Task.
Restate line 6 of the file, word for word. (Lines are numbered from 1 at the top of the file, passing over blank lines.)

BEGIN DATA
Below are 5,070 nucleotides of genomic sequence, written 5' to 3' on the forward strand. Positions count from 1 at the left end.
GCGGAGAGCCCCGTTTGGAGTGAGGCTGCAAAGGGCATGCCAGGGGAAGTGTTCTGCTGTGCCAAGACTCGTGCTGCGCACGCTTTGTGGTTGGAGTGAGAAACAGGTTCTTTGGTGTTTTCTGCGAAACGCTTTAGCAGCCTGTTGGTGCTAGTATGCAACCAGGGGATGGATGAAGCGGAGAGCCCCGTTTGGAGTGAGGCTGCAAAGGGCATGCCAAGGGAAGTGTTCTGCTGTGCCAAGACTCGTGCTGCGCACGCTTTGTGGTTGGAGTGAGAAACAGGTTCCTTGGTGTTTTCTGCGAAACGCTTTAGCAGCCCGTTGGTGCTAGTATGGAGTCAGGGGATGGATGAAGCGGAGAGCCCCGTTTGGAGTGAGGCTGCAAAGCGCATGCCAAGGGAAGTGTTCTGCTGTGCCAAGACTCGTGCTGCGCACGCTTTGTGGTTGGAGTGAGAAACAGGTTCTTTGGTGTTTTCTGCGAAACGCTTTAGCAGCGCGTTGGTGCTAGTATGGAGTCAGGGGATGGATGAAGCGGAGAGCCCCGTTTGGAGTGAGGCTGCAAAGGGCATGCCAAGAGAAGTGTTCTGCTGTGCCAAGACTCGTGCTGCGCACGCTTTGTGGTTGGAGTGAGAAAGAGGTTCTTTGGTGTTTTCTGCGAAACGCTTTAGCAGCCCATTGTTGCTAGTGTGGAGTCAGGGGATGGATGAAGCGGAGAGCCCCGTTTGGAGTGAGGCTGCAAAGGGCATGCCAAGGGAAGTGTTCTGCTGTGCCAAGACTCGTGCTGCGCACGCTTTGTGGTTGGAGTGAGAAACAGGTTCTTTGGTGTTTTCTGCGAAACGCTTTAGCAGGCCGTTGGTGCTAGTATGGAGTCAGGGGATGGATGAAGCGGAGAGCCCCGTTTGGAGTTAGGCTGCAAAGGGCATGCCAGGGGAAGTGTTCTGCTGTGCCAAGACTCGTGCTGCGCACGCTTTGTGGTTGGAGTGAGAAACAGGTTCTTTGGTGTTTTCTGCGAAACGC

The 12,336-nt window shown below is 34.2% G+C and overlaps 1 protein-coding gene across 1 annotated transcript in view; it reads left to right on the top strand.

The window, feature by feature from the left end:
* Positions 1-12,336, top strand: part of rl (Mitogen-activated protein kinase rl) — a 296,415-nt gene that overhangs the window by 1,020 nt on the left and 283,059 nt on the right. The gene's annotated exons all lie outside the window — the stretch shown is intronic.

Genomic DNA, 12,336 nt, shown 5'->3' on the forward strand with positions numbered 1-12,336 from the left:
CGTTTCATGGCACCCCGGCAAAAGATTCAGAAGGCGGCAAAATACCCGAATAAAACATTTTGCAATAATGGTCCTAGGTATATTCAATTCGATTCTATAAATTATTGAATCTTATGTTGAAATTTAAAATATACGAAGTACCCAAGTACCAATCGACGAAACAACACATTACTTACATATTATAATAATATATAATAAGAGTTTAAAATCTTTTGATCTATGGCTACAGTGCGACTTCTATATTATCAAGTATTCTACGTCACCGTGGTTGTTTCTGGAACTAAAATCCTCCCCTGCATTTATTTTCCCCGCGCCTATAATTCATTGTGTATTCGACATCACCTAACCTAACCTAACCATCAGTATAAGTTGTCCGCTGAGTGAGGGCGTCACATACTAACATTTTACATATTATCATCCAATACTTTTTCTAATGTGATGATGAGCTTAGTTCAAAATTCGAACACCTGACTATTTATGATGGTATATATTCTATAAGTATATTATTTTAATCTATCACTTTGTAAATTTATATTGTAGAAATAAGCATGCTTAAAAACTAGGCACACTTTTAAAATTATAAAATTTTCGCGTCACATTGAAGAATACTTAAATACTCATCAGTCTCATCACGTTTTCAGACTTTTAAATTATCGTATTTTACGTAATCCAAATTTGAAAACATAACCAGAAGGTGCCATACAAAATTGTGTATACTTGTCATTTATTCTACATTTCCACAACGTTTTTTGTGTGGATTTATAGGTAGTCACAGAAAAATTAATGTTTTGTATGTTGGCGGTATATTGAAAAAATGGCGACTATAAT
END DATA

Genomic DNA, 12,336 nt, shown 5'->3' on the forward strand with positions numbered 1-12,336 from the left: